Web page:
2. 2. “A 45% renewable energy target for 2030 needs to be agreed” Josche Muth Deputy Secretary General, European Renewable Energy Council“We’ve known for decades that fossil fuel prices by about 80 million tonnes. So renewables reduce reduce greenhouse gases by 80-95% but this is ago up. On the other hand we have the certainty emissions, and we don’t have any time for trial and target which is in 2050, this is a long way. Whatthat renewable energy costs go down.” error of strategy. You have to use the instruments you need are milestones that need to be agreed“Between 2005 and 2010 the newly installed ca- that have proved to be successful.” and there we really see the need for a binding re-pacity of 45 GW of wind already reduced emissions “We have the agreement by Heads of States’ to newable energy target of 45%.” “Investors are ready to put their money into renewables” Niels Ladefoged Member of the Cabinet of Commissioner Hedegaard, Climate Action“We know that investors are ready to put their ers. 2020 is not enough. Clearly we must start carbon future, it’s so important that we give amoney into energy infrastructure, into renewa- thinking beyond that.” clear vision to the energy sector, including thebles, but they want clear signals from policy mak- “To get a head start in the transition to a low- grid operators and the grid investors.” “There is not enough investment in the energy system” Folker Franz Industrial Affairs Director, BUSINESS EUROPE“When are we ready to come up with a 2030 package? The earlier we come out with it, the Europe in the energy system.”framework, such as in 2007 when the Commis- better because that increases certainty.” “We don’t have the right situation that pushession came up with a ground-breaking energy “There are not enough investments happening in market actors to invest in grids.” “Fukushima very much changes the prospects for wind energy” Fiona Harvey Journalist, The Guardian“We’ve had the tragic incident of the Fukushima had some very dramatic changes in energy policy prospects for wind energy.”plant in Japan. As a consequence of that we’ve around the world...this very much changes the “When are we going to open the political debate for 2030 targets?” Claude Turmes MEP Group of the Greens/European Free Alliance ,“When are we opening the political debate for stick to the 2020 logic which is a binding green- target for efficiency, plus a stand alone binding2030 targets? If we do, then of course we will house gas target, plus a stronger and binding renewable target.”Claude Turmes MEP, Josche Muth from EREC, Niels Ladefoged from the European debate organised by EWEA, entitled, “EU energy policy after 2020” on 15 June inCommission, and Folker Franz from BUSINESSEUROPE were speaking at a public Brussels, moderated by Fiona Harvey from The Guardian.
  3. 3. EU energy policy after 2020Voicing their supportArthouros Zervos, President of the stable framework for the growth of re-European Wind Energy Association: newable energy, we must start to con- sider the renewable energy targets we“EU energy policy needs to be geared need for 2030. The renewable energyup to reach the Heads of State com- industry has already called for 45%.”mitment of reducing greenhouse gasemissions by 80-95%. What’s more, Connie Hedegaard, Europeanto keep its pole position in terms of Commissioner for Climate Action:competitiveness, we need a legallybinding target for renewables of 45% “We need to start the transitionby 2030 as this would make up a towards a competitive low carbonclear signal for investors and unlock economy now... the longer wecrucial private investments.” wait, the higher the cost will be. As oil prices keep rising, EuropeJosé Manuel Barroso, President of the is paying more every year for itsEuropean Commission: energy bill and becoming more vulnerable to price shocks.”“The renewable sector faces its mostimportant test in the coming decade. “The low carbon economy can beThat of moving from an alternative built by further developing provensource of energy into the primary technologies that exist already to-source of energy supply. I believe day.”that is going to happen.” “When we talk about the electricity“Increasing the use of renewables is sector, not the total energy consump-central to building a new economic tion, but electricity, then I think by 2050model. Over the last five years we we’ll have 100% renewables in Europe.have created 300,000 new jobs on I think that is perfectly doable.”our continent by actively develop-ing the renewable energy sector. If “[It is] high time to start discussing a Julian Scola, Communication Director, renewable energy sources. Regionswe continue at this pace, this could 2030 renewable energy target [in or- EWEA: are going ahead and putting in placemount to 1.5 million jobs by 2020, der to] provide the [renewables] sec- the measures on the ground to makelocking in a virtuous circle.” tor and investors with predictability.” “As question marks grow over the Europe take a truly sustainable path- future of oil and nuclear, renewable way, Brussels needs to follow our ex-“Renewable energy is neither a luxu- Sandrine Dixson-Declève, EU Direc- energy is ever more widely perceived ample and catch up!”ry nor a distraction. Investing in the tor, The Cambridge Programme for as the solution, and the forthcom-right renewable research, infrastruc- Sustainability Leadership: ing EU energy roadmap and draft Gerhard Stryi-Hipp, President of theture and regulatory environment is grid legislation take on new impor- Renewable Heat and Cooling Technol-core business for the EU.” “Business leaders... are convinced tance.” ogy Platform: that more ambitious short and me-Günther Oettinger, European Commis- dium term targets are essential to Rudi Anschober, Regional Minister for “If we are serious about moving to-sioner for Energy: help drive up the carbon price and in- Energy of Upper Austria: wards a truly sustainable energy sys- centivize the low carbon investments tem in the EU, renewables need to“Since 2050 is quite some time away, needed to both reach the EU’s cli- “By 2030 Upper Austria will cover be boosted and a target for the nextif we are to continue to promote a mate goals and exit the recession.” 100% of its electricity demand from decade would do just that.”Timeline on renewable energy legislation:1997: European Commission pub- by 2020. Target agreed in the same March 2011: European Commis- cate support for a 2030 renewablelishes a white paper setting out a year by EU leaders. sion publishes communication on energy target.strategy for achieving a 12% share of the EU’s Low Carbon Roadmap forrenewables in the EU’s energy mix. 2008: Commission publishes Re- 2050. It states that a 93-99% cut in What’s next? newable Energy Directive setting in- CO2 emissions in the power sector by2001: 21% non-binding target adopt- dividual renewable energy targets for 2050 is essential. Autumn 2011: European Commis-ed in a directive on the promotion of all member states. sion will publish its 2050 Energyelectricity from renewable sources as May 2011: European Renewable En- Roadmap.part of the EU’s measures to deliver 2009: European Union adopts the ergy Council launches its call for aon commitments made under the Renewable Energy Directive. 45% binding target for renewable en- 2014: End of the current EuropeanKyoto Protocol. ergy by 2030. Commission and Parliament by which 2010: EU Member States outline we need to have a 2030 target in2007: Commission publishes Re- National Renewable Energy Action June 2011: European Commissioner place.newable Energy Roadmap calling for plans detailing how they will increase for Climate Action, Connie Hede-a binding target of a 20% share of their renewable energy contribution gaard, and European Commissionerrenewable energy in the overall mix by 2020. for Energy, Günther Oettinger, indi-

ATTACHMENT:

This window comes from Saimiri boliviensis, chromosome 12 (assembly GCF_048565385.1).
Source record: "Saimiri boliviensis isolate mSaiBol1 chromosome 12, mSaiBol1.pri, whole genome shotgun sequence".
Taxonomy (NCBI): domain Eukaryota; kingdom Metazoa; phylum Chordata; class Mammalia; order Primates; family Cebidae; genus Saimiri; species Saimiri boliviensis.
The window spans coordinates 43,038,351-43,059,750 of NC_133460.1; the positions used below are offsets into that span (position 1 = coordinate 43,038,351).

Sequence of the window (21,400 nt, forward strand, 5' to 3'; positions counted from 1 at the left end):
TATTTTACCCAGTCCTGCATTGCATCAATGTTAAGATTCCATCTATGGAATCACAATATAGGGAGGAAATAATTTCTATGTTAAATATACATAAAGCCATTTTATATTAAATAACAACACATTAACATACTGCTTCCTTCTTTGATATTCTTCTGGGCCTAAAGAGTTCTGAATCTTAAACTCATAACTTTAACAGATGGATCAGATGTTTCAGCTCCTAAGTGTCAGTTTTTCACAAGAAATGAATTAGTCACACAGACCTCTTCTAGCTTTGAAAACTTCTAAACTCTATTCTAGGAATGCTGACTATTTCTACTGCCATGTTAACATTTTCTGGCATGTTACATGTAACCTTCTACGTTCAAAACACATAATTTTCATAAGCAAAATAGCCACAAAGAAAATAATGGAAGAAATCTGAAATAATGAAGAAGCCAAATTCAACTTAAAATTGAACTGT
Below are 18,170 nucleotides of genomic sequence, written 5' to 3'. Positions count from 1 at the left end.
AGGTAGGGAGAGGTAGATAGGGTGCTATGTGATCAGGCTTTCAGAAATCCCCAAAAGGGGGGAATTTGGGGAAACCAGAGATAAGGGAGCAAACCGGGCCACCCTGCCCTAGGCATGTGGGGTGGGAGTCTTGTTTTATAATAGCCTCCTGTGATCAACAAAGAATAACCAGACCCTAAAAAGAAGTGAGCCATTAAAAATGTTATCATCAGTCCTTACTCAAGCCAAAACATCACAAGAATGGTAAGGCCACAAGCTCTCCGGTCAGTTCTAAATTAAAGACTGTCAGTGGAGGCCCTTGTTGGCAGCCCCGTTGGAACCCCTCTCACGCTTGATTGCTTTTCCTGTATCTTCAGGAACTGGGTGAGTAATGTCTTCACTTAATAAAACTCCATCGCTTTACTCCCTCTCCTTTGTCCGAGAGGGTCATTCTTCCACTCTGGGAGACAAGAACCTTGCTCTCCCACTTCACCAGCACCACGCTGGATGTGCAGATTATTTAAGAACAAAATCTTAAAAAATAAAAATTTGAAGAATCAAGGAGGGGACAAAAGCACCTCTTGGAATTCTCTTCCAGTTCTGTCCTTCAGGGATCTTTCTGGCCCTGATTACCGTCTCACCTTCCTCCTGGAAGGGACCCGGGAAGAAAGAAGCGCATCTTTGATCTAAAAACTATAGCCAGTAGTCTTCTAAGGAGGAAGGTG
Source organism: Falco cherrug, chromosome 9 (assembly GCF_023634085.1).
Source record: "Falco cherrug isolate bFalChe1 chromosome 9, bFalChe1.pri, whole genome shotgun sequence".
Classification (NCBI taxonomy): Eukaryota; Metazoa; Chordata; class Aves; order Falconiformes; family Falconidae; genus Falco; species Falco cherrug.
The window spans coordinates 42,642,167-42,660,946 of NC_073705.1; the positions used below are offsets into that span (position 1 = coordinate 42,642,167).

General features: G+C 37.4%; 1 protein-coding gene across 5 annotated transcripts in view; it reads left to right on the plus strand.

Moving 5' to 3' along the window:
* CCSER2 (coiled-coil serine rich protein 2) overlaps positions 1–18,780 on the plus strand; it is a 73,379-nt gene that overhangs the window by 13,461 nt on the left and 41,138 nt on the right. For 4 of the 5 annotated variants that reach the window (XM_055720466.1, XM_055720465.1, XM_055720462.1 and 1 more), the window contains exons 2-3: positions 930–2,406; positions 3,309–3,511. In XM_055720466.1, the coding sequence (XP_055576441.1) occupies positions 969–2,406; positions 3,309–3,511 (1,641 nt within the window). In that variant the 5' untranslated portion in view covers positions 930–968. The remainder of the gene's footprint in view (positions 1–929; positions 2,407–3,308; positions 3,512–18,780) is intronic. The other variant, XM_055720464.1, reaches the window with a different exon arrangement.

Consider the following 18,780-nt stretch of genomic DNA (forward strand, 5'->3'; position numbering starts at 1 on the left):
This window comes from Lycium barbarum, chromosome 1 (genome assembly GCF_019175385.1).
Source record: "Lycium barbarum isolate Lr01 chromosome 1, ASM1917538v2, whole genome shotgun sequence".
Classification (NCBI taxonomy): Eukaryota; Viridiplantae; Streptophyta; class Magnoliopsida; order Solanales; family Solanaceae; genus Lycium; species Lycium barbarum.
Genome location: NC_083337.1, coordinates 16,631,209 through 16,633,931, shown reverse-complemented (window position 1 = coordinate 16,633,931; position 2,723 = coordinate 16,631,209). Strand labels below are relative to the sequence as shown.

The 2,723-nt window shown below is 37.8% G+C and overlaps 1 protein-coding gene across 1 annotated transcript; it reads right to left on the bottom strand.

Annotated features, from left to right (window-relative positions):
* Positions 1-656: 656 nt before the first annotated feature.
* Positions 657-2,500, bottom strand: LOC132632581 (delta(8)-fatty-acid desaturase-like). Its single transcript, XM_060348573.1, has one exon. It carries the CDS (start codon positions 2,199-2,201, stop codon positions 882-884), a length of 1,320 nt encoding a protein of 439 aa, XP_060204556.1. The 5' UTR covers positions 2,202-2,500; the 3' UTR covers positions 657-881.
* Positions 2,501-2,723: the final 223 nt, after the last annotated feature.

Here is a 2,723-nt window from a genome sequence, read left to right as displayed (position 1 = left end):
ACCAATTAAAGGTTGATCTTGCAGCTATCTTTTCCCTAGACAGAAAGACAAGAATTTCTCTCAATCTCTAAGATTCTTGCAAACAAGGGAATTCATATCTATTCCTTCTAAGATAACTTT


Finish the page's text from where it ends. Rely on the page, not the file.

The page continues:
4. 4. EU energy policy after 2020A higher goalDid you know that the wind power industry is expanding so Wind power installed in Europefast that both EWEA and the European Commission have by end of 2010 (cumulative)consistently underestimated the future wind power capacitythey expect to be installed?In 1997 the Commission set a non-binding goal of 40 GWof wind power by 2010. The 40 GW was reached five years European Union: 84,324 MWearly, and by 2010 the target was exceeded by more than Candidate Countries: 1,418 MWdouble: by the end of 2010 there were 84.3 GW of wind EFTA: 478 MWpower in Europe, providing 5.3% of EU power demand. Total Europe: 86,321 MWIn 2003 EWEA set targets of 75 GW of wind power capacityby 2010 and 180 GW by 2020, which was before the Europe-an Union expanded to include central and eastern Europeancountries. Following the admission of Romania and Bulgariain 2007, EWEA increased its targets. This time it expected80 GW by 2010, 180 GW by 2020 and 300 GW by 2030.In 2007, the EU agreed a target of a 20% share of renewableenergy in the EU’s overall supply by 2020, leading EWEA toonce again raise its 2020 and 2030 targets to 230 GW and400 GW respectively. Given the sector’s track record, we’reconfident these targets will be met. In August, EWEA releaseda report, ‘Pure Power’, containing its scenarios for onshoreand offshore wind power deployment in the EU, ahead of theEuropean Commission’s Energy Roadmap 2050, due to bepublished later this year.According to ‘Pure Power’, electricity production from windpower is expected to increase from 182 Terawatt hours(TWh) or 5.5% of the total EU demand in 2010, to 581 TWhor 15.7% of the total demand in 2020.By 2020 the electricity production from wind energy will beequivalent to the total electricity consumption of all house-holds in France, Germany, Poland, Spain and the United King-dom together.By 2030 1,154 TWh (28% of total demand) would be pro-duced by wind power, more than the EU’s predicted 241 mil-lion private households are expected to consume in 2030.Today, wind power produces electricity equivalent to the con-sumption of 50 million average EU households.With this amount of wind power in place, Europe would be onthe path to having 100% renewable electricity by 2050 with Do you want http://blog.ewea.orgwind power contributing 50% of this. to keep upWhat else do renewables need to keep on growing? on the very•nvestment in the electricity infrastructure that will deliver I ​ latest EU power from onshore and offshore wind farms and other forms of renewable energy to consumers. wind energy Photo: ACCIONA-J.Campos_Boira news?• single EU electricity market that allows all power tech- A ​ nologies to compete on a fair basis.•nvestment in research to develop even more efficient and I ​ better adapted wind turbines and other renewable technol- ogies of the future. 269-53520-0811-1259 About EWEA EWEA is the voice of the wind industry, actively promoting wind power in Europe and worldwide. It has over 700 members from almost 60 countries, including wind turbine manufacturers with a leading share of the world wind power market, plus component suppliers, research institutes, national wind and renewables associations, developers, contractors, electricity 269-53520-0811-1259 providers, finance and insurance companies, and consultants. This combined strength makes EWEA the world’s largest and most powerful wind energy network. Tel: +32 2 213 1811 - Fax: +32 2 213 1890 - E-mail: -